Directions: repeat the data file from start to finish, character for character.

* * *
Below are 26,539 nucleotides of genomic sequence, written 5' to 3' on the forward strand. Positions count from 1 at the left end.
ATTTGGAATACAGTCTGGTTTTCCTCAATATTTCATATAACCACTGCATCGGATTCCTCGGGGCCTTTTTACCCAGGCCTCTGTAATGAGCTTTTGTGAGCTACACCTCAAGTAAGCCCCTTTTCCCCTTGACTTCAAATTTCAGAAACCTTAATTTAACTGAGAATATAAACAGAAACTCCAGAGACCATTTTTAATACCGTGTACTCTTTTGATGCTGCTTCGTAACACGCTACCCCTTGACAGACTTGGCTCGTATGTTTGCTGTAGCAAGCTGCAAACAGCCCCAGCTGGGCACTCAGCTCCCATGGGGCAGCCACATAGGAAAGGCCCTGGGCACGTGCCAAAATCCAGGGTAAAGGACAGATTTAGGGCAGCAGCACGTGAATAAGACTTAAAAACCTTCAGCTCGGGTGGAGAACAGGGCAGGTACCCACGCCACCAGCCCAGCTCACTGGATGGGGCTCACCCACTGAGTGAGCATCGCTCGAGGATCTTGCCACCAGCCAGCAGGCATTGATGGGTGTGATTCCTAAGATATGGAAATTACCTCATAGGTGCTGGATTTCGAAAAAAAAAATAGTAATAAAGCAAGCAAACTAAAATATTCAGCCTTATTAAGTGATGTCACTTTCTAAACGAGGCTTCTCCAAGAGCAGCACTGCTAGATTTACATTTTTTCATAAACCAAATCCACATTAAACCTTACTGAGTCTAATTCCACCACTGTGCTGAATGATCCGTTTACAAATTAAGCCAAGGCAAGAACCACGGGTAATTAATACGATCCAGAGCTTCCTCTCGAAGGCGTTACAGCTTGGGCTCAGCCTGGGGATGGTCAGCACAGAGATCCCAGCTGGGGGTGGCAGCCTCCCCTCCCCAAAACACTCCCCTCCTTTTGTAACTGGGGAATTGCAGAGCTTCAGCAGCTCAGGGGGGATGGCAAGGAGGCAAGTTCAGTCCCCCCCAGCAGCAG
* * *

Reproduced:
Below are 26,539 nucleotides of genomic sequence, written 5' to 3' on the forward strand. Positions count from 1 at the left end.
ATTTGGAATACAGTCTGGTTTTCCTCAATATTTCATATAACCACTGCATCGGATTCCTCGGGGCCTTTTTACCCAGGCCTCTGTAATGAGCTTTTGTGAGCTACACCTCAAGTAAGCCCCTTTTCCCCTTGACTTCAAATTTCAGAAACCTTAATTTAACTGAGAATATAAACAGAAACTCCAGAGACCATTTTTAATACCGTGTACTCTTTTGATGCTGCTTCGTAACACGCTACCCCTTGACAGACTTGGCTCGTATGTTTGCTGTAGCAAGCTGCAAACAGCCCCAGCTGGGCACTCAGCTCCCATGGGGCAGCCACATAGGAAAGGCCCTGGGCACGTGCCAAAATCCAGGGTAAAGGACAGATTTAGGGCAGCAGCACGTGAATAAGACTTAAAAACCTTCAGCTCGGGTGGAGAACAGGGCAGGTACCCACGCCACCAGCCCAGCTCACTGGATGGGGCTCACCCACTGAGTGAGCATCGCTCGAGGATCTTGCCACCAGCCAGCAGGCATTGATGGGTGTGATTCCTAAGATATGGAAATTACCTCATAGGTGCTGGATTTCGAAAAAAAAAATAGTAATAAAGCAAGCAAACTAAAATATTCAGCCTTATTAAGTGATGTCACTTTCTAAACGAGGCTTCTCCAAGAGCAGCACTGCTAGATTTACATTTTTTCATAAACCAAATCCACATTAAACCTTACTGAGTCTAATTCCACCACTGTGCTGAATGATCCGTTTACAAATTAAGCCAAGGCAAGAACCACGGGTAATTAATACGATCCAGAGCTTCCTCTCGAAGGCGTTACAGCTTGGGCTCAGCCTGGGGATGGTCAGCACAGAGATCCCAGCTGGGGGTGGCAGCCTCCCCTCCCCAAAACACTCCCCTCCTTTTGTAACTGGGGAATTGCAGAGCTTCAGCAGCTCAGGGGGGATGGCAAGGAGGCAAGTTCAGTCCCCCCCAGCAGCAG